Will settlement lawsuit set legal precedent?

A Palestinian farmer inspects his property after it was set on fire by Israeli settlers in Aqraba village in July 2014.

Nedal Eshtayah APA images

A lawsuit filed with Israel’s high court might open a new legal course for scores of Palestinians in the occupied West Bank who have had their land seized by the military over the last 50 years.

Though Israel’s high court has a history of ruling favorably on expanding settlements, Dror Etkes, a longtime Israeli settlement researcher, promises the new lawsuit is a first of its kind that could trigger dozens more like it.

When Israel occupied the West Bank in 1967, its military proceeded to seize huge swathes of land under various pretexts. By 1987, the military had seized 40 percent of the land in the West Bank, along with its major water resources.

To confiscate such vast tracts of Palestinian farmland, Israel frequently invoked temporary “military” or “security” reasons. The Hague Regulations, the set of international laws that pertain to war and occupation, allow an occupying power to take temporary possession of land for military use.

And once taken, access to the land was blocked to its Palestinian owners.

How that land was ultimately used varied, but it frequently passed through the military’s hands and became an Israeli civilian settlement.

That is what happened just outside Hebron, where Israel founded Kiryat Arba, one of its first settlements in the West Bank, on a military base in 1968, and further north in al-Bireh and Dura al-Qar, where the military seized Palestinian land for military purposes only to use it to establish the Bet El settlement.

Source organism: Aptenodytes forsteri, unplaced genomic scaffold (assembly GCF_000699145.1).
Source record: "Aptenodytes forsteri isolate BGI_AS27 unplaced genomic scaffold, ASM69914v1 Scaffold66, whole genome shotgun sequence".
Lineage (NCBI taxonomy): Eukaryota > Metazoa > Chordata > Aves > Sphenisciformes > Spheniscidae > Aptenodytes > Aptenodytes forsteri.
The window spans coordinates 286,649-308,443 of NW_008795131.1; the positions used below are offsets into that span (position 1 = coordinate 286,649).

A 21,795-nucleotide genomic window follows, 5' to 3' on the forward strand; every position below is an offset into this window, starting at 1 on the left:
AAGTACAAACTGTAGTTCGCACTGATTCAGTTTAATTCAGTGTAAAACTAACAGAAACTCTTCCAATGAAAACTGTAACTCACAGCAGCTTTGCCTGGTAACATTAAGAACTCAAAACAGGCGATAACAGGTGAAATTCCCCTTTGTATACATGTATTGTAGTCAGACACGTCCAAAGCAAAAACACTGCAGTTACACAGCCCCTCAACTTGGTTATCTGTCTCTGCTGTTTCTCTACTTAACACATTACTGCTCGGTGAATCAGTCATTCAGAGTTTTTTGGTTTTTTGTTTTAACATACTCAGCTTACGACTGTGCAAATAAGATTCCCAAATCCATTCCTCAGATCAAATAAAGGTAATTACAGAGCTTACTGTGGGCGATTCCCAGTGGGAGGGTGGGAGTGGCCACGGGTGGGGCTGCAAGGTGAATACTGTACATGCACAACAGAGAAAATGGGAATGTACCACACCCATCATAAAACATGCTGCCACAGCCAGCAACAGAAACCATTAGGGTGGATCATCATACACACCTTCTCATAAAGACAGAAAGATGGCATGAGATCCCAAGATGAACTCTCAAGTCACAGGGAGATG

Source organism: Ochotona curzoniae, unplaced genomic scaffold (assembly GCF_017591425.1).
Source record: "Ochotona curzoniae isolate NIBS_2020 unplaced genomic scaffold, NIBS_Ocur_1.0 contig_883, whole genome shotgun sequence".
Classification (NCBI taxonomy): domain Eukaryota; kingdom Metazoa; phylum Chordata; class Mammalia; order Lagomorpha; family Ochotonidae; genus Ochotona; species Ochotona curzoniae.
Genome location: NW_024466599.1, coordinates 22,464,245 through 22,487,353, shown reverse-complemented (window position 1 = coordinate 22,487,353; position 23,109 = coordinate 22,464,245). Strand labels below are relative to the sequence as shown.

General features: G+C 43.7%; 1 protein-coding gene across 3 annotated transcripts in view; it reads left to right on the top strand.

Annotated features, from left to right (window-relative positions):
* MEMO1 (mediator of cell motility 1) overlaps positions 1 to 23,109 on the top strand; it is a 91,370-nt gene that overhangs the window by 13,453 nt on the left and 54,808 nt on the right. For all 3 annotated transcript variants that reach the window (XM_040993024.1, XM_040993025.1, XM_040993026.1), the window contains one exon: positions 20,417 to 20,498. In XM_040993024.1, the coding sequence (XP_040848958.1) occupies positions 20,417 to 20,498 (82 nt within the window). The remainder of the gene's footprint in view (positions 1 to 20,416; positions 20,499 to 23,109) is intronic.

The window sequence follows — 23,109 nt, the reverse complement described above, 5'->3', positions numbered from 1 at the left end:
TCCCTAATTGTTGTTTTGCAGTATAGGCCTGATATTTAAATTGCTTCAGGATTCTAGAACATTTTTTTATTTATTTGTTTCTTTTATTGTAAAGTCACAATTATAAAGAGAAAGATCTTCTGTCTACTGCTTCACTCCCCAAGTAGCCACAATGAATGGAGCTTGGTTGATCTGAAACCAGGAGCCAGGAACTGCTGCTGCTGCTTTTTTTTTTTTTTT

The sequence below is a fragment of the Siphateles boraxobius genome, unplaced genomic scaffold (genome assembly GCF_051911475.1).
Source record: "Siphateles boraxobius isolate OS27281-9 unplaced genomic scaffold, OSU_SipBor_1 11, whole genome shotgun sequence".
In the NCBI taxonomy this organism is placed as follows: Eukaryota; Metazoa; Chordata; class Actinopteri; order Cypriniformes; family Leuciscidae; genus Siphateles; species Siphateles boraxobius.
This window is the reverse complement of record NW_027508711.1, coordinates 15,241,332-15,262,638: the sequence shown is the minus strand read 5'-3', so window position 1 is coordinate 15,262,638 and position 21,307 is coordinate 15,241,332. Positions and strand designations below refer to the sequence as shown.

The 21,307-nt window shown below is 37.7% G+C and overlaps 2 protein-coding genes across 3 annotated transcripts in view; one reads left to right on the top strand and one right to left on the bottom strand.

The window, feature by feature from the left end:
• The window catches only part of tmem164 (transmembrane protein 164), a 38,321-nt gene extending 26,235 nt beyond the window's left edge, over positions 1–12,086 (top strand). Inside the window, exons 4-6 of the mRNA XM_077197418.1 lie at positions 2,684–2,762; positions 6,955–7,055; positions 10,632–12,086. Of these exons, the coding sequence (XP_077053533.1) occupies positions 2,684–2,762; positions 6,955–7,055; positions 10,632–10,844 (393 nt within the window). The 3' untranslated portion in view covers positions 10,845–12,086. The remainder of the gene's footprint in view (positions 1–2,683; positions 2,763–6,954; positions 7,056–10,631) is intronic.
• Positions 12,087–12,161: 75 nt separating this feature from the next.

And that is the case of Aqraba, a village in the north of the occupied West Bank, near Nablus. Now the village is suing the Israeli state in what some hope could be a precedent-setting lawsuit.

In 1972, Israel expropriated about 90 percent of Aqraba’s farmland, or 50 square miles, said Etkes, who has researched the history of the village. The huge expropriation left dozens of families who once cultivated the fertile valley with no source of livelihoods.

An aerial photograph from 1970 shows cultivated plots of land in the area of Aqraba seized by Israel. (Courtesy of Dror Etkes)

Aerial photographs taken on the eve of the seizure show the area was filled with cultivated plots of land.

Focusing on just one parcel of the seized land – 3,200 dunums or about 790 acres – Etkes has helped organize the lawsuit against the Israeli state, settlers and quarry companies, to give the land back to the original owners.